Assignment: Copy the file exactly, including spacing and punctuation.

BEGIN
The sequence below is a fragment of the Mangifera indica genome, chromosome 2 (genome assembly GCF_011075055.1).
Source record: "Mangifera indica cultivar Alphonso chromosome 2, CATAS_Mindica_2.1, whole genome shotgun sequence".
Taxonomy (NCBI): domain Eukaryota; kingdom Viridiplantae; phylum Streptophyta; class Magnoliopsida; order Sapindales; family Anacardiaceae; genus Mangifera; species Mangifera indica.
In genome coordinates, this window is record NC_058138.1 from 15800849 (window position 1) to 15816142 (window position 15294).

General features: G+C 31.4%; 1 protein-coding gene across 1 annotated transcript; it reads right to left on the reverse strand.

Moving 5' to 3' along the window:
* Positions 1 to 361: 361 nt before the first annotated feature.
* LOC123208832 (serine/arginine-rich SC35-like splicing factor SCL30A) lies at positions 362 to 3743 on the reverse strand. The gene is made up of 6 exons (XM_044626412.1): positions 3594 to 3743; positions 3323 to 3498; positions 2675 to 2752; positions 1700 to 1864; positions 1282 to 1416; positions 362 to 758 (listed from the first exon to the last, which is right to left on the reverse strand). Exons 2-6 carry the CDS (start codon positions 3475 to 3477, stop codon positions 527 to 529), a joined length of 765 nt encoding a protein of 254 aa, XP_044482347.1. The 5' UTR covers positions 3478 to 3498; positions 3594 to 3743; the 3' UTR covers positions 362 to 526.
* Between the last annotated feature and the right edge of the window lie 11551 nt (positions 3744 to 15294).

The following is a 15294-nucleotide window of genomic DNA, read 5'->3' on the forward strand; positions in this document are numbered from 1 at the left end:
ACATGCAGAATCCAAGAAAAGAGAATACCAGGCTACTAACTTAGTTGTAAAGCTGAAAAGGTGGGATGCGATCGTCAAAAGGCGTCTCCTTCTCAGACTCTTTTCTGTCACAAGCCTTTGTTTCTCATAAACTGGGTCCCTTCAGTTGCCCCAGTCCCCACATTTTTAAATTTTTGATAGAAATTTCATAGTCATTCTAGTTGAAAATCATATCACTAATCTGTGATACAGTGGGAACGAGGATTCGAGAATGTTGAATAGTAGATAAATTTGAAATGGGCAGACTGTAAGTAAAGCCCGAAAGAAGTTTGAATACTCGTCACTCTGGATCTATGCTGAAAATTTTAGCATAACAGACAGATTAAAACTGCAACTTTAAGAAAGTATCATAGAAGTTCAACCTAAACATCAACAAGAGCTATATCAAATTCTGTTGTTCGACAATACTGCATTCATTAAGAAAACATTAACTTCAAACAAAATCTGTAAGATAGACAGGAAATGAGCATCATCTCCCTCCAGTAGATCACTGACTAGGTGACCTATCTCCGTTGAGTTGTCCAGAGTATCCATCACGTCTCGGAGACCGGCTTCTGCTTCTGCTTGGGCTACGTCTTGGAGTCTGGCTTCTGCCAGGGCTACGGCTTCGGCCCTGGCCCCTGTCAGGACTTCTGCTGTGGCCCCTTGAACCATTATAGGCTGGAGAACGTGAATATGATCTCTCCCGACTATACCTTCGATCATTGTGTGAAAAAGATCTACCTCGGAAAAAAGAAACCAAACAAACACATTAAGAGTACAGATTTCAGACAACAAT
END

The sequence below is a fragment of the Mangifera indica genome, chromosome 2 (genome assembly GCF_011075055.1).
Source record: "Mangifera indica cultivar Alphonso chromosome 2, CATAS_Mindica_2.1, whole genome shotgun sequence".
Taxonomy (NCBI): domain Eukaryota; kingdom Viridiplantae; phylum Streptophyta; class Magnoliopsida; order Sapindales; family Anacardiaceae; genus Mangifera; species Mangifera indica.
In genome coordinates, this window is record NC_058138.1 from 15800849 (window position 1) to 15816142 (window position 15294).

General features: G+C 31.4%; 1 protein-coding gene across 1 annotated transcript; it reads right to left on the reverse strand.

Moving 5' to 3' along the window:
* Positions 1 to 361: 361 nt before the first annotated feature.
* LOC123208832 (serine/arginine-rich SC35-like splicing factor SCL30A) lies at positions 362 to 3743 on the reverse strand. The gene is made up of 6 exons (XM_044626412.1): positions 3594 to 3743; positions 3323 to 3498; positions 2675 to 2752; positions 1700 to 1864; positions 1282 to 1416; positions 362 to 758 (listed from the first exon to the last, which is right to left on the reverse strand). Exons 2-6 carry the CDS (start codon positions 3475 to 3477, stop codon positions 527 to 529), a joined length of 765 nt encoding a protein of 254 aa, XP_044482347.1. The 5' UTR covers positions 3478 to 3498; positions 3594 to 3743; the 3' UTR covers positions 362 to 526.
* Between the last annotated feature and the right edge of the window lie 11551 nt (positions 3744 to 15294).

The following is a 15294-nucleotide window of genomic DNA, read 5'->3' on the forward strand; positions in this document are numbered from 1 at the left end:
ACATGCAGAATCCAAGAAAAGAGAATACCAGGCTACTAACTTAGTTGTAAAGCTGAAAAGGTGGGATGCGATCGTCAAAAGGCGTCTCCTTCTCAGACTCTTTTCTGTCACAAGCCTTTGTTTCTCATAAACTGGGTCCCTTCAGTTGCCCCAGTCCCCACATTTTTAAATTTTTGATAGAAATTTCATAGTCATTCTAGTTGAAAATCATATCACTAATCTGTGATACAGTGGGAACGAGGATTCGAGAATGTTGAATAGTAGATAAATTTGAAATGGGCAGACTGTAAGTAAAGCCCGAAAGAAGTTTGAATACTCGTCACTCTGGATCTATGCTGAAAATTTTAGCATAACAGACAGATTAAAACTGCAACTTTAAGAAAGTATCATAGAAGTTCAACCTAAACATCAACAAGAGCTATATCAAATTCTGTTGTTCGACAATACTGCATTCATTAAGAAAACATTAACTTCAAACAAAATCTGTAAGATAGACAGGAAATGAGCATCATCTCCCTCCAGTAGATCACTGACTAGGTGACCTATCTCCGTTGAGTTGTCCAGAGTATCCATCACGTCTCGGAGACCGGCTTCTGCTTCTGCTTGGGCTACGTCTTGGAGTCTGGCTTCTGCCAGGGCTACGGCTTCGGCCCTGGCCCCTGTCAGGACTTCTGCTGTGGCCCCTTGAACCATTATAGGCTGGAGAACGTGAATATGATCTCTCCCGACTATACCTTCGATCATTGTGTGAAAAAGATCTACCTCGGAAAAAAGAAACCAAACAAACACATTAAGAGTACAGATTTCAGACAACAAT